Flying Elephants and roller coasters

At age 11 my daughter is more of a roller coaster aficionado, but she’s still willing to do classic Disney for old time’s sake.
You see, Grace and I are at the New Fantasyland at Disney World in Florida and the rides there are tame by her tween sensibilities.
But Disney theme parks were born in the Fantasyland section of the Magic Kingdom and it’s where a doubling in size at Disney World is grabbing all the attention.
So we ride Dumbo the Flying Elephant, the Mad Tea Party from Alice in Wonderland, Enchanted Tales with Belle, Under the Sea Journey of the Little Mermaid, The Many Adventures of Winnie the Pooh and even the ‘baby’ roller coaster The Barnstormer.
In fact, in some cases we ride repeatedly using Disney’s Fast Pass system of bypassing line ups by getting a ticket to come back at a later time.
“I remember when I was a kid and these were my favourite rides,” Grace tells me with aplomb that only a 11-year-old can muster.
But no matter your age, a visit to the Magic Kingdom isn’t complete without Fantasyland.
“Fantasyland is the heart of Disney theme parks behind iconic Cinderella’s castle,” said Disney Parks & Resorts president Tom Staggs at grand opening ceremonies.
The ceremonies also featured song and dance numbers by season six American Idol winner Jordin Sparks and Disney’s cast of characters, including, of course, Mickey Mouse.
“It stays true to our legacy of helping families make memories that will last a lifetime,” added Staggs.
Yes, Staggs laid it on a little thick, but Grace and I do take his cue and make a trip down memory lane.
But it’s definitely different than last time we were there years earlier.
Half of the rides are new, the others expanded and improved and there’s the new Beauty and the Beast-themed Be Our Guest restaurant that’s fast service by day and oh-so-French fine dining by night.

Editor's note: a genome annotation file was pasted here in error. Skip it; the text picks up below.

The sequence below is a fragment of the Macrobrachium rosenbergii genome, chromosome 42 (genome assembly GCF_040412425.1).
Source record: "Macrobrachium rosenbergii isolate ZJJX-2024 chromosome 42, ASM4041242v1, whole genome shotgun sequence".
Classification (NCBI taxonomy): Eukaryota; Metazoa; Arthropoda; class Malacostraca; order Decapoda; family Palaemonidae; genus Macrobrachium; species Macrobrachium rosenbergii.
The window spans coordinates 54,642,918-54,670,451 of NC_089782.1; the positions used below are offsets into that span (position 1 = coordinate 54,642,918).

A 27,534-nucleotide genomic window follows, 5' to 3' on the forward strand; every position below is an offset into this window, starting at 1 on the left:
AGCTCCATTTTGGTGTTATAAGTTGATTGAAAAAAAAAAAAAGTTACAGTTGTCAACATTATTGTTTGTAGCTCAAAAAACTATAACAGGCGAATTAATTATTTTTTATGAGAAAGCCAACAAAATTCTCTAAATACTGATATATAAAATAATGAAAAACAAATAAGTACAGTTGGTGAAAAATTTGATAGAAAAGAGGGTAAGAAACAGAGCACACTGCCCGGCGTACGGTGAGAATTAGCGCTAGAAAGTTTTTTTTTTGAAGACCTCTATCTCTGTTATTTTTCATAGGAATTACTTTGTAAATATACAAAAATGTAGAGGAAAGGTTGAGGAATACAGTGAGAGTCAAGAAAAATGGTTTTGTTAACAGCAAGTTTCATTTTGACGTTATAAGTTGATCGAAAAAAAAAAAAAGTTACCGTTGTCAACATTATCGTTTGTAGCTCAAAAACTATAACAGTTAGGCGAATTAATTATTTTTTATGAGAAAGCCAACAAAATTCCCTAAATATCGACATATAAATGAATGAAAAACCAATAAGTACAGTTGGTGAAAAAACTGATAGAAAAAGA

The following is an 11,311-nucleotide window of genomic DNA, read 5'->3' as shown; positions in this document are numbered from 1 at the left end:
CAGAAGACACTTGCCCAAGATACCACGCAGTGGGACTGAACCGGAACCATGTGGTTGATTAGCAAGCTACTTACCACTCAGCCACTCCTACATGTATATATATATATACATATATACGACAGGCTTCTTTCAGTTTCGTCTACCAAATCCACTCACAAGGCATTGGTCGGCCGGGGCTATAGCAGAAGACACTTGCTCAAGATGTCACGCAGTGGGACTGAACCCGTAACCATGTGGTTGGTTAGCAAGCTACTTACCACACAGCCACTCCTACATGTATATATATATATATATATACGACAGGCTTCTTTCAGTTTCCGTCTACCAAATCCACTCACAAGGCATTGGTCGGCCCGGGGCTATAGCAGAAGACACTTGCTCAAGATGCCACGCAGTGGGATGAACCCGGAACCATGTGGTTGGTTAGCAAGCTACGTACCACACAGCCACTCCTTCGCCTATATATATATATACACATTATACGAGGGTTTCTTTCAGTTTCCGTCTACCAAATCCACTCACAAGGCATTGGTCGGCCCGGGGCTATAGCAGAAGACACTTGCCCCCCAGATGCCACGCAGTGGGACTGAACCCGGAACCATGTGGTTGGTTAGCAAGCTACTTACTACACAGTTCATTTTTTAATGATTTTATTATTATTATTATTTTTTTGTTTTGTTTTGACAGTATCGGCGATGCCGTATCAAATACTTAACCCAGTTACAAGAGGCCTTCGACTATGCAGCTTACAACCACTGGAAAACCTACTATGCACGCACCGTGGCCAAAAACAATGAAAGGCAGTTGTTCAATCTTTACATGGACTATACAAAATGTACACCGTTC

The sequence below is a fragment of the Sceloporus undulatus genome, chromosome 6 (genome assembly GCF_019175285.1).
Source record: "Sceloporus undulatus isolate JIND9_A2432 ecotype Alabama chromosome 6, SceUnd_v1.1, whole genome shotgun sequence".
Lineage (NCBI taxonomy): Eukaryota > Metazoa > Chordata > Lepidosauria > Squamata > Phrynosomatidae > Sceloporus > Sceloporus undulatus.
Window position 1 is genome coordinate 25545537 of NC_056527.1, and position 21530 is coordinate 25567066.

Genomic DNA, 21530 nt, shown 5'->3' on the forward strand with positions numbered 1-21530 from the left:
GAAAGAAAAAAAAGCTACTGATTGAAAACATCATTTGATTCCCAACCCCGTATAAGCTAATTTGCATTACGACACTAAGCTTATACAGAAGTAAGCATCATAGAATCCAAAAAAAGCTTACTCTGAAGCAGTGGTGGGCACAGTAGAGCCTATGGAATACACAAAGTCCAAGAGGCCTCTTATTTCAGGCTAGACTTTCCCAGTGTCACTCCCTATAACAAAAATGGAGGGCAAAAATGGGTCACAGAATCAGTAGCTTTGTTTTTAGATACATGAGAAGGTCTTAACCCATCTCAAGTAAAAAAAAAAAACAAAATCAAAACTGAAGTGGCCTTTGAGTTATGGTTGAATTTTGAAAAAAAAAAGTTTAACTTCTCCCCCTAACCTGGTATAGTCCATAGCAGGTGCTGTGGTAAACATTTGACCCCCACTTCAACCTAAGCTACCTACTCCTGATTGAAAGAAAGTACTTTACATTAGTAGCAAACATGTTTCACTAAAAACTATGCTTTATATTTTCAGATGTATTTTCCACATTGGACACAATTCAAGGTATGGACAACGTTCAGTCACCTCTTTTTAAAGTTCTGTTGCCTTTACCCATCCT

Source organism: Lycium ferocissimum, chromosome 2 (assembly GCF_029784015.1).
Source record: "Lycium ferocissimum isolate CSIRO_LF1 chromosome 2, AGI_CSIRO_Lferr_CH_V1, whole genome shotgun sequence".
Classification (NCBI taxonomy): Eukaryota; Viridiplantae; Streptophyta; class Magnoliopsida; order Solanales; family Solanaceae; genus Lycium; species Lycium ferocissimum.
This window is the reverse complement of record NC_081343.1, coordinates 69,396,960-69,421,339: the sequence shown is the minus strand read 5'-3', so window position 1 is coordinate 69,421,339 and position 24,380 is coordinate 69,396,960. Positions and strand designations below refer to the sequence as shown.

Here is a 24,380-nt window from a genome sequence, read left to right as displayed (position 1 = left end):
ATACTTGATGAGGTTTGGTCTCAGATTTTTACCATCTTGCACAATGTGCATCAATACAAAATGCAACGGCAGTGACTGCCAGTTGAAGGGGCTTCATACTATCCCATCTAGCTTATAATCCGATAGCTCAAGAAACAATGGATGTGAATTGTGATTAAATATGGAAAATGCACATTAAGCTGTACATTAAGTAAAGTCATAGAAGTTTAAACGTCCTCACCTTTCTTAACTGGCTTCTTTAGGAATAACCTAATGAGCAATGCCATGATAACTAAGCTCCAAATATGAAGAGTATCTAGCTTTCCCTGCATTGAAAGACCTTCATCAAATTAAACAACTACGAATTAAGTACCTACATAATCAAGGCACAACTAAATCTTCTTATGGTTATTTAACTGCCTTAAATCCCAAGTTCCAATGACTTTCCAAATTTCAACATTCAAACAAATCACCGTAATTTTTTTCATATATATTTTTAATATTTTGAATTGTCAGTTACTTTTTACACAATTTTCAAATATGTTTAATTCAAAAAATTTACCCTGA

And in a Magic Kingdom first, the restaurant serves beer and wine.
Serving booze at this family-oriented park is a big deal considering it had been dry since inception in 1971.
Another first at the park is a pager system at the twice-the-size Dumbo ride that’s wildly popular with the pre-schooler demographic and their parents.
If there’s a line up you are handed a pager as you enter so you can frolic at the indoor playground and not lose your place.
However, there’s a lot more to the Magic Kingdom than the New Fantasyland, as Grace points out.
“Time for roller coaster mania,” she says with a big smirk.
So it’s over to Frontierland for the adrenalin rides Big Thunder Mountain Railroad and Splash Mountain.
Then Tomorrowland for back-to-back-to-back screams on Space Mountain courtesy of shrewd use of the Fast Pass.
Thanks to our handy-dandy Park Hopper multi-day, multi-theme park admission tickets we also take in the most exhilarating rides at Animal Kingdom (Expedition Everest and Kali River Rapids); Hollywood Studios (Rock n Roller Coaster, Tower of Terror and Star Tours); and Epcot (the updated Test Track Powered by Chevrolet and Mission Space).
Expedition Everest and Rock n Roller Coaster were also thrill trifectas as we rode each three times in a row using again that irreplaceable Fast Pass.
Now an authority on all things coaster, Grace’s current top three ranking is Expedition Everest, Rock n Roller Coaster and a tie for Space Mountain and Tower of Terror.
All the Disney biggies tend to have one thing in common: fright and delight.
It’s achieved by hurling you, at least part of the time, through the pitch black forwards, backwards, up, down and sideways.
This tended to give us what we came to refer as the 4 o’clock roller coaster headache.
A nip back to our hotel—the new Art of Animation Resort where rooms resemble kitsch 1960s-era motel rooms a la Disney movie Cars—for a dip in the pool tended to lift the malaise.
That way it was possible to move onto a light dinner (you don’t want too much on your stomach) and more coasters and a night-capping fireworks show in one of the parks.
Information and deals on park passes and accommodation specifically for Canadians at

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